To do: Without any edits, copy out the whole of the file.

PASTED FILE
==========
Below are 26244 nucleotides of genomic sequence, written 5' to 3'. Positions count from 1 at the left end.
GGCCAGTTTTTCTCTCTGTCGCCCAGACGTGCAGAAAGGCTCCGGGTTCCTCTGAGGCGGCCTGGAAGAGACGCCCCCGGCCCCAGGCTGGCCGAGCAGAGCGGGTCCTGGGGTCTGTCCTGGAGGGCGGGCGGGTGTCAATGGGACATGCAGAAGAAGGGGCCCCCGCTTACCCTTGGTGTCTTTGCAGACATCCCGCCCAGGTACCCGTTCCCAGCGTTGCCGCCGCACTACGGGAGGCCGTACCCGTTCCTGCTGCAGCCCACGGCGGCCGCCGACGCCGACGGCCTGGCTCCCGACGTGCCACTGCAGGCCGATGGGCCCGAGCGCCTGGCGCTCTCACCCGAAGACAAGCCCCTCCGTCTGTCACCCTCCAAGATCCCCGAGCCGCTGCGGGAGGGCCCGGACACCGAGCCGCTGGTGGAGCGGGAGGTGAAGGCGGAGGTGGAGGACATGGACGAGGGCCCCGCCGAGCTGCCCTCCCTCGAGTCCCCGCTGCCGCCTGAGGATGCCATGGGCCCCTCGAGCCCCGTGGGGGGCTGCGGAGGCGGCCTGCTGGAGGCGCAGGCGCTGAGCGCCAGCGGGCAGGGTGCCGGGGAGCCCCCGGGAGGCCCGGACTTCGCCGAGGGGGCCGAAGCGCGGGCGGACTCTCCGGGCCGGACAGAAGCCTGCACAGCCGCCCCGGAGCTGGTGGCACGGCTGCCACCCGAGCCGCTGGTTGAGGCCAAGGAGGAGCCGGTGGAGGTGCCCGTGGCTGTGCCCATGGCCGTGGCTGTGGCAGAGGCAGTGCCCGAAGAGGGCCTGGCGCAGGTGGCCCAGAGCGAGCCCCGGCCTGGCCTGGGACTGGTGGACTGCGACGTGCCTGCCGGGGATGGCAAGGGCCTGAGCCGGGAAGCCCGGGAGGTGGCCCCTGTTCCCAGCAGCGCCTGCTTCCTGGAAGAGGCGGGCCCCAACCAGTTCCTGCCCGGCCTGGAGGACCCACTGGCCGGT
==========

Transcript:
Below are 26244 nucleotides of genomic sequence, written 5' to 3'. Positions count from 1 at the left end.
GGCCAGTTTTTCTCTCTGTCGCCCAGACGTGCAGAAAGGCTCCGGGTTCCTCTGAGGCGGCCTGGAAGAGACGCCCCCGGCCCCAGGCTGGCCGAGCAGAGCGGGTCCTGGGGTCTGTCCTGGAGGGCGGGCGGGTGTCAATGGGACATGCAGAAGAAGGGGCCCCCGCTTACCCTTGGTGTCTTTGCAGACATCCCGCCCAGGTACCCGTTCCCAGCGTTGCCGCCGCACTACGGGAGGCCGTACCCGTTCCTGCTGCAGCCCACGGCGGCCGCCGACGCCGACGGCCTGGCTCCCGACGTGCCACTGCAGGCCGATGGGCCCGAGCGCCTGGCGCTCTCACCCGAAGACAAGCCCCTCCGTCTGTCACCCTCCAAGATCCCCGAGCCGCTGCGGGAGGGCCCGGACACCGAGCCGCTGGTGGAGCGGGAGGTGAAGGCGGAGGTGGAGGACATGGACGAGGGCCCCGCCGAGCTGCCCTCCCTCGAGTCCCCGCTGCCGCCTGAGGATGCCATGGGCCCCTCGAGCCCCGTGGGGGGCTGCGGAGGCGGCCTGCTGGAGGCGCAGGCGCTGAGCGCCAGCGGGCAGGGTGCCGGGGAGCCCCCGGGAGGCCCGGACTTCGCCGAGGGGGCCGAAGCGCGGGCGGACTCTCCGGGCCGGACAGAAGCCTGCACAGCCGCCCCGGAGCTGGTGGCACGGCTGCCACCCGAGCCGCTGGTTGAGGCCAAGGAGGAGCCGGTGGAGGTGCCCGTGGCTGTGCCCATGGCCGTGGCTGTGGCAGAGGCAGTGCCCGAAGAGGGCCTGGCGCAGGTGGCCCAGAGCGAGCCCCGGCCTGGCCTGGGACTGGTGGACTGCGACGTGCCTGCCGGGGATGGCAAGGGCCTGAGCCGGGAAGCCCGGGAGGTGGCCCCTGTTCCCAGCAGCGCCTGCTTCCTGGAAGAGGCGGGCCCCAACCAGTTCCTGCCCGGCCTGGAGGACCCACTGGCCGGT